When Diving for Home Base, Go Feet First
Hot on the heels of last week's study on the frightening prevalence of traumatic brain injury in football -and similar dangers that may lurk for players on the soccer field -comes new research on another playing field danger: head-first slides in baseball. The danger here isn't for players' brains, however, but mostly for the delicate bones and tendons of their hands, as the New York Times reported this week.
The study, published in May in The American Journal of Sports Medicine (and funded in part by Major League Baseball), catalogued all major and minor league slides from 2011 to 2015, tracking injuries and subsequent days missed, among other factors. The findings are stark: players are roughly twice as likely to get injured sliding head-first rather than leading with their feet.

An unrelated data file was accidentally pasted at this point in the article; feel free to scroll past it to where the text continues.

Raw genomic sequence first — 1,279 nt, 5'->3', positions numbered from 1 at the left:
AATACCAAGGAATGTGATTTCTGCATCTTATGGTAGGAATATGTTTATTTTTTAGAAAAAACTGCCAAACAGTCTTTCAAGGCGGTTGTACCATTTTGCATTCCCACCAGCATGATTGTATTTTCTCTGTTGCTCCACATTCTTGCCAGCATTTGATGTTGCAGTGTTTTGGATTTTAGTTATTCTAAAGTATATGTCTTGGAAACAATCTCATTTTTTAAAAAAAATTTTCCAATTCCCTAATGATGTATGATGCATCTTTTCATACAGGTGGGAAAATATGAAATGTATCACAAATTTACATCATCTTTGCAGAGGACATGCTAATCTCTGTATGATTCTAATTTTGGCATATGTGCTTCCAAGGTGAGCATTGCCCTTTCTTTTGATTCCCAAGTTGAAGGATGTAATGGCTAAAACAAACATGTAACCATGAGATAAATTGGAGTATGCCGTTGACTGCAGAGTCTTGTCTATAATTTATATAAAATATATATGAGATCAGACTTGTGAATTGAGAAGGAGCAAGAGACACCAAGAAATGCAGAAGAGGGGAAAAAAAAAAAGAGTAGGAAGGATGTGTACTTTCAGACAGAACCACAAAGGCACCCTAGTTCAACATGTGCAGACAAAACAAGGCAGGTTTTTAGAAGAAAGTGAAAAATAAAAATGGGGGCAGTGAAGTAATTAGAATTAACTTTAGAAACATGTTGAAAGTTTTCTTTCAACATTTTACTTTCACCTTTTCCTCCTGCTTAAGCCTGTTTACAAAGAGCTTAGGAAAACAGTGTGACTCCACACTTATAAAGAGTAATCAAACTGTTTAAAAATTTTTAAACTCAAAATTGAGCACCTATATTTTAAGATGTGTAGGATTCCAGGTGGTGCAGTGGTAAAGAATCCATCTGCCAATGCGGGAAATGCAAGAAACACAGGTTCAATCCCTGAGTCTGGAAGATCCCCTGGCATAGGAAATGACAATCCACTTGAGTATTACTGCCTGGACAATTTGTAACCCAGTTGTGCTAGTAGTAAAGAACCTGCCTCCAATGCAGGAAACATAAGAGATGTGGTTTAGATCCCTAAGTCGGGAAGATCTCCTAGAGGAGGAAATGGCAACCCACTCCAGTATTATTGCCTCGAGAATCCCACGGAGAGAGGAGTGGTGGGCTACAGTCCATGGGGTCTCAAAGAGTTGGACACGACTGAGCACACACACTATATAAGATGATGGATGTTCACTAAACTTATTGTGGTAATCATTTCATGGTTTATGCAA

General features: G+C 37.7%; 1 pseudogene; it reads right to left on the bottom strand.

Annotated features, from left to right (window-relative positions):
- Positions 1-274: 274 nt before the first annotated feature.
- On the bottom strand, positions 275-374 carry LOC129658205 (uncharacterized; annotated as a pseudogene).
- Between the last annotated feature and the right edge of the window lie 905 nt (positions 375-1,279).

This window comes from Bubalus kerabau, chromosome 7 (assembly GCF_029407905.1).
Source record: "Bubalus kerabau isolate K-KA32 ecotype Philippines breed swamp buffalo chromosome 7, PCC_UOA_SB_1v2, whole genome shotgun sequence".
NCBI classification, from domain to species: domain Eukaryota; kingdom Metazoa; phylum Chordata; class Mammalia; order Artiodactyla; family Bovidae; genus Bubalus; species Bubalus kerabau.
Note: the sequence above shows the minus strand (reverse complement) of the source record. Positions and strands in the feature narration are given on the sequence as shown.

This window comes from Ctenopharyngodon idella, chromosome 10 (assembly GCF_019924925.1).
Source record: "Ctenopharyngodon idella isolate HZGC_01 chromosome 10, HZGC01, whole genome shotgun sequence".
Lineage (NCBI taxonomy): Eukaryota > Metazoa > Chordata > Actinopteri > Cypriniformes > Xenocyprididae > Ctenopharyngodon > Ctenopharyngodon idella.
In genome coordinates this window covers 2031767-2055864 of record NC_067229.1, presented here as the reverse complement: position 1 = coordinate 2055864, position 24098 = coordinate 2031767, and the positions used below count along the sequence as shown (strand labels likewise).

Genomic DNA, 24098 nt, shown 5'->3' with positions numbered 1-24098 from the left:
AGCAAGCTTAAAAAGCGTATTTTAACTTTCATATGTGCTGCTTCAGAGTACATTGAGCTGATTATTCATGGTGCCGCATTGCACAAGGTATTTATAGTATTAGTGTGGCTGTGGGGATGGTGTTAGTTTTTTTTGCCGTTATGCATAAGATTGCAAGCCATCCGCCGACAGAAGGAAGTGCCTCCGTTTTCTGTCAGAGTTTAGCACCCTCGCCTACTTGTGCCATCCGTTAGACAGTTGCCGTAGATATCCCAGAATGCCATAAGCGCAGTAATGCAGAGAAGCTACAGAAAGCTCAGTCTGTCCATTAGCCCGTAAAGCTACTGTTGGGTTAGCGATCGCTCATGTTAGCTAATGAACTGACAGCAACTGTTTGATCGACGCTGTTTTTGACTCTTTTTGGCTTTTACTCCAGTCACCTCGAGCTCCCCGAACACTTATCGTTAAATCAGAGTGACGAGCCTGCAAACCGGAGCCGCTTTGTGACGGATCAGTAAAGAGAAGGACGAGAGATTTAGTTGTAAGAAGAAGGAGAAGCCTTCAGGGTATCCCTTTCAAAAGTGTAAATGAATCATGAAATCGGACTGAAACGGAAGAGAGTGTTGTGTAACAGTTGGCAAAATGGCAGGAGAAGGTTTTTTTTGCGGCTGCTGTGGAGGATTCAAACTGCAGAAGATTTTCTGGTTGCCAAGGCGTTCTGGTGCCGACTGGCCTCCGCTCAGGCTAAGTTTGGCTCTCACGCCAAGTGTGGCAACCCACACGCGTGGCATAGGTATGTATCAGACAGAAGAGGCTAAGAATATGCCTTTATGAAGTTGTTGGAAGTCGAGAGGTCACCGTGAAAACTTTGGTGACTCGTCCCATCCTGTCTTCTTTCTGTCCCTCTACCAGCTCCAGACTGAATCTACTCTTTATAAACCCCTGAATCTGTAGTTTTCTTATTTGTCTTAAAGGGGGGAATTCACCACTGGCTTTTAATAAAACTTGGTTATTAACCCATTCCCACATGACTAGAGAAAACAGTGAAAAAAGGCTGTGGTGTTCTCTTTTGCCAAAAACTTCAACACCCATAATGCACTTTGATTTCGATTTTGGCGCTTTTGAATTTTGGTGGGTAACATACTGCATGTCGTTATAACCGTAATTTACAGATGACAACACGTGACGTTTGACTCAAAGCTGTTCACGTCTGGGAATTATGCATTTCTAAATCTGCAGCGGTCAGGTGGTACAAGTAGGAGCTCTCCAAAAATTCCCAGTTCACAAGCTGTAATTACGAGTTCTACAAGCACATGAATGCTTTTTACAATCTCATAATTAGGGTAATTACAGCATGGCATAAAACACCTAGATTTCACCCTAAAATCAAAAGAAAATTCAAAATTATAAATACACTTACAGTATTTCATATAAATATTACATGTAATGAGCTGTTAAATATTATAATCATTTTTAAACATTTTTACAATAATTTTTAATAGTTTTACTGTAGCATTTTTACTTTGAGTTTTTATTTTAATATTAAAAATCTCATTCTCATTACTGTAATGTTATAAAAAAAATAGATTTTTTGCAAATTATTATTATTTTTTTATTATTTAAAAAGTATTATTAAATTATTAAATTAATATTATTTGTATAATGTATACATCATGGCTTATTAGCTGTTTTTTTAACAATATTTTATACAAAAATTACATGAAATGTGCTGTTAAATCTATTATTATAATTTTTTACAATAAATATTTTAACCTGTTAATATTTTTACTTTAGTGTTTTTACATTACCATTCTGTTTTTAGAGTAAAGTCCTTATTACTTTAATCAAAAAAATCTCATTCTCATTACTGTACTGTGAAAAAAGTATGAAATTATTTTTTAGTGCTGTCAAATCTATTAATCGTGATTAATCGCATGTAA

While the danger isn't as dramatic or life-threatening as head injuries in football, it's still significant. Slide injuries led to 4,263 total missed days per playing season, and eight percent of injuries required surgery.
Once again, science confirms what athletes and coaches have long feared. In this case: while sliding head-first is safer in terms of avoiding a tag, it's more dangerous for players' bodies. But we often need hard data to motivate change, and while the study didn't include college or high-school players, the implications are clear. Players and coaches have to weigh the risks-one out against possible weeks on the DL. When in doubt, lead with your feet.